Anthropometry in Children with Cystic Fibrosis

  • Alexia J. Murphy
  • Peter S. W. Davies


Cystic fibrosis is the most common life shortening autosomal recessive disorder in Caucasians. The main symptoms are evident in the respiratory system, the gastrointestinal tract and the sweat glands. Anthropometric assessment of children and adolescents with cystic fibrosis is an obvious and worthwhile endeavour as there are many aspects of the disease that could directly or indirectly impact upon growth. The past stereotype of children with cystic fibrosis was that they had growth delay with relatively short stature and delayed puberty. There have been many improvements in the anthropometric status of children with cystic fibrosis over the recent decade in response to improved understanding of the disease, treatment and recognised need for nutritional support. Thus to ensure that all individuals with cystic fibrosis reach their anthropometric potential, the measurement of anthropometry is made all the more important. To measure and interpret anthropometry correctly and clinically worthwhile in this population, there are specific features of the disease that need to be considered such as reduced height, bone age and tissue hydration. The aim of this chapter is to introduce cystic fibrosis, discuss the anthropometric status of children with CF and detail some practical methods for measuring body composition in this population.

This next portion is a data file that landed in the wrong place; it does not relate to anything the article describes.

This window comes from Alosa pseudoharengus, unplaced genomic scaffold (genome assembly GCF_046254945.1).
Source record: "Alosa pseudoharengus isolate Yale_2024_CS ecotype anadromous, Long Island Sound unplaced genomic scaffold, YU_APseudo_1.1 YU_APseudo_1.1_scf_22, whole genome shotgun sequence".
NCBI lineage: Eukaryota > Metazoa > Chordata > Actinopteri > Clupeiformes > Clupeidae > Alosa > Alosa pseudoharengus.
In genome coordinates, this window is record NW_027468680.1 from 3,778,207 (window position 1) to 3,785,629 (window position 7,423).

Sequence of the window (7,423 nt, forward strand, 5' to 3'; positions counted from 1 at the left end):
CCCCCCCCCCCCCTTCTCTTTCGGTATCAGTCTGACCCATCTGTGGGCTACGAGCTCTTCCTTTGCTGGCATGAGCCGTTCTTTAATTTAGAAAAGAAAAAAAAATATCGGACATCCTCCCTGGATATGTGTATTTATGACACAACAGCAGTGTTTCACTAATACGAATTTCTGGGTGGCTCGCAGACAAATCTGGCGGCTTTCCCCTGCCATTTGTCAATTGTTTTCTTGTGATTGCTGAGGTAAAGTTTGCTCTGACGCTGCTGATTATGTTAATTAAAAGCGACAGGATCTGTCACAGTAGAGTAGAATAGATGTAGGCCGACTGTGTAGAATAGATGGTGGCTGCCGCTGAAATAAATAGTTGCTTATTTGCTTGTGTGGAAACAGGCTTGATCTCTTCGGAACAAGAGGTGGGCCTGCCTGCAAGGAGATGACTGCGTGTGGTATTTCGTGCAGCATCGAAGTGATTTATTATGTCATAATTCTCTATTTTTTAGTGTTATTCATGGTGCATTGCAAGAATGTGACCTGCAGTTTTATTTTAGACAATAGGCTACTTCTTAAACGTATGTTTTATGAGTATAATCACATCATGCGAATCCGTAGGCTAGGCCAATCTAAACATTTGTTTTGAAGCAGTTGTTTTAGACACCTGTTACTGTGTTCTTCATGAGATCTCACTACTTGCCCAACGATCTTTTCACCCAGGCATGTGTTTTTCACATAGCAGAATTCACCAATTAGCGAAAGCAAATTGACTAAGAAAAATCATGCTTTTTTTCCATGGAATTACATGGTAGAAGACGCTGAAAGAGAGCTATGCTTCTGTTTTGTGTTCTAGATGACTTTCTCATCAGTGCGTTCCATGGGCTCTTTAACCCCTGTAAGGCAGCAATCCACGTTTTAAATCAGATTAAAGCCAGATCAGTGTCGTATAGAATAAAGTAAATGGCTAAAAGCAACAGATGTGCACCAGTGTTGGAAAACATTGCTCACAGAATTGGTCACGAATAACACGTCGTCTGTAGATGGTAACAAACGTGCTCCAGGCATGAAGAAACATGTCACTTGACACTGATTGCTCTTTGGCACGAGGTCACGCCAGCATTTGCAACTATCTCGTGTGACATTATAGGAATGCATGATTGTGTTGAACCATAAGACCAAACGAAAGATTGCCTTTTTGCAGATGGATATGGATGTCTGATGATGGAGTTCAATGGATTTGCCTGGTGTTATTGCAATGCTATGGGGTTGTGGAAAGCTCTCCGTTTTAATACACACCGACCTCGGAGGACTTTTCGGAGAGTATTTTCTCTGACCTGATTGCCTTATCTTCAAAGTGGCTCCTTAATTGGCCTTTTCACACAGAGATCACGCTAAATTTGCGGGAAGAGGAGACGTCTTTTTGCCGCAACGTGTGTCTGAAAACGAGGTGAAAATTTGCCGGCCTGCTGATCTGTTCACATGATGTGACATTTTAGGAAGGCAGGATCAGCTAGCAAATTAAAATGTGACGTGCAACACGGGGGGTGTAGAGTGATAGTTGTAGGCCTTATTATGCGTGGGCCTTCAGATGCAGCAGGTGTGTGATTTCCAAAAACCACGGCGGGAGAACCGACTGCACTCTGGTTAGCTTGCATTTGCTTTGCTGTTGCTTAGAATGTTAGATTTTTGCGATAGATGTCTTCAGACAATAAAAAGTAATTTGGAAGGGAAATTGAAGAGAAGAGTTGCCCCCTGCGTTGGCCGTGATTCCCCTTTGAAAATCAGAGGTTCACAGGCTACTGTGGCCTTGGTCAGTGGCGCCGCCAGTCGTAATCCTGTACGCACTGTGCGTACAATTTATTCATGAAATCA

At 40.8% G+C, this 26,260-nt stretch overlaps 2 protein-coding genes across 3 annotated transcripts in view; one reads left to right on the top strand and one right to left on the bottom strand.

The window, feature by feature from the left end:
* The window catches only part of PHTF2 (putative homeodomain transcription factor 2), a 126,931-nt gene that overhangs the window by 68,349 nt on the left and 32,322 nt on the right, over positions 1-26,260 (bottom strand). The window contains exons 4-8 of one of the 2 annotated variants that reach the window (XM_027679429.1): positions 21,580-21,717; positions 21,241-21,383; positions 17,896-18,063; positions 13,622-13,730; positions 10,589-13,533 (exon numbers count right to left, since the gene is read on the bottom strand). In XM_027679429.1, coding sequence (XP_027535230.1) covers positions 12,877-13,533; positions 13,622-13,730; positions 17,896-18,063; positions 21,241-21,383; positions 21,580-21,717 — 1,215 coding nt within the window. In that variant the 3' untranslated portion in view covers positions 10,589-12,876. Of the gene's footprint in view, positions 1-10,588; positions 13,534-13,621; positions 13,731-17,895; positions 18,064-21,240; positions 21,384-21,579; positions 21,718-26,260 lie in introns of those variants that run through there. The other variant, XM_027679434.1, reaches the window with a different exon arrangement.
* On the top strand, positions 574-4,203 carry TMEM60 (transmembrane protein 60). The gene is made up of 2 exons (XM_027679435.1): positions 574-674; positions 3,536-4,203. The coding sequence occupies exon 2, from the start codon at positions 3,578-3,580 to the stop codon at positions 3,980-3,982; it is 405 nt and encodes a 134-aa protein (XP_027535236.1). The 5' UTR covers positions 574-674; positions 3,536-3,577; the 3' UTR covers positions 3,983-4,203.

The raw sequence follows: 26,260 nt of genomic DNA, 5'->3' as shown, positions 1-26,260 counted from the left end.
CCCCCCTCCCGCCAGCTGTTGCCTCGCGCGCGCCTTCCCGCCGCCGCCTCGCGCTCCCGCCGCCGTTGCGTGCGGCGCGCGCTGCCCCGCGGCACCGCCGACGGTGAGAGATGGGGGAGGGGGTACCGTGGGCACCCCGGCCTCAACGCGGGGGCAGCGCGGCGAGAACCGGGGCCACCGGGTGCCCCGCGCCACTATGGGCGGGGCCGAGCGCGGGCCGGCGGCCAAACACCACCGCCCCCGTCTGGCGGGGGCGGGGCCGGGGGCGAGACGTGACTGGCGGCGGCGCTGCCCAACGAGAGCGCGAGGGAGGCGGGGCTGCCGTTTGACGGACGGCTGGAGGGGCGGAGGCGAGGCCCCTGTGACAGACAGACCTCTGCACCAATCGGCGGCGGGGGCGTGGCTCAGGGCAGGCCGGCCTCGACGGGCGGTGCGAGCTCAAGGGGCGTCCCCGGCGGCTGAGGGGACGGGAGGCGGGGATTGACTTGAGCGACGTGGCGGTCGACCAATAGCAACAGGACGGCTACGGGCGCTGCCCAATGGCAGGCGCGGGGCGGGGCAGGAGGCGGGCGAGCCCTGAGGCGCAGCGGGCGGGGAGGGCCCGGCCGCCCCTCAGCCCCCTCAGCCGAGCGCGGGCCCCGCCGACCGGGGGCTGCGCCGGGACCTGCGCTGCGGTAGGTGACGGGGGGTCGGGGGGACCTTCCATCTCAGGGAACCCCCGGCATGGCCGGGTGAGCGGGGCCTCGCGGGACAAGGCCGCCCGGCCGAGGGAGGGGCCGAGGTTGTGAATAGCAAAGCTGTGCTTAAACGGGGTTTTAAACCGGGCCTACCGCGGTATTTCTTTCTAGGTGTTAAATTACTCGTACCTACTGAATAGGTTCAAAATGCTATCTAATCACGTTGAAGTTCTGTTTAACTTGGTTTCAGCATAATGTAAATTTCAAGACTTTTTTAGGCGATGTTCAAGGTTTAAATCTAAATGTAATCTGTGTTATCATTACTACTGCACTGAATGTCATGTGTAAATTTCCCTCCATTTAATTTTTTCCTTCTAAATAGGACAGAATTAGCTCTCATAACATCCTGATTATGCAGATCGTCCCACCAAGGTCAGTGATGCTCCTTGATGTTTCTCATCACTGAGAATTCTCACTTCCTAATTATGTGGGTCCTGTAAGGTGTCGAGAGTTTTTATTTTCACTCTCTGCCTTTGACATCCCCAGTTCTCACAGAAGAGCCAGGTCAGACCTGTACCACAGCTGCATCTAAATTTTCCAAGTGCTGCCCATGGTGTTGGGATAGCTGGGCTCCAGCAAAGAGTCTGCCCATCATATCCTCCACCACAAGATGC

Fatigue Hydration Attenuation Osteoporosis Pancreatitis 
These keywords were added by machine and not by the authors. This process is experimental and the keywords may be updated as the learning algorithm improves.



Air displacement plethysmography


Body cell mass


Bioelectrical impedance analysis


Body mass index


Cystic fibrosis


Cystic fibrosis trans-membrane regulator


Dual energy X-ray absorptiometry


Extracellular fluid


Fat mass


Fat free mass


Standard deviation score


Total body potassium


Percent ideal body weight


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Copyright information

© Springer Science+Business Media, LLC 2012

Authors and Affiliations

  1. 1.Children’s Nutrition Research CentreThe University of Queensland, Royal Children’s HospitalHerstonAustralia

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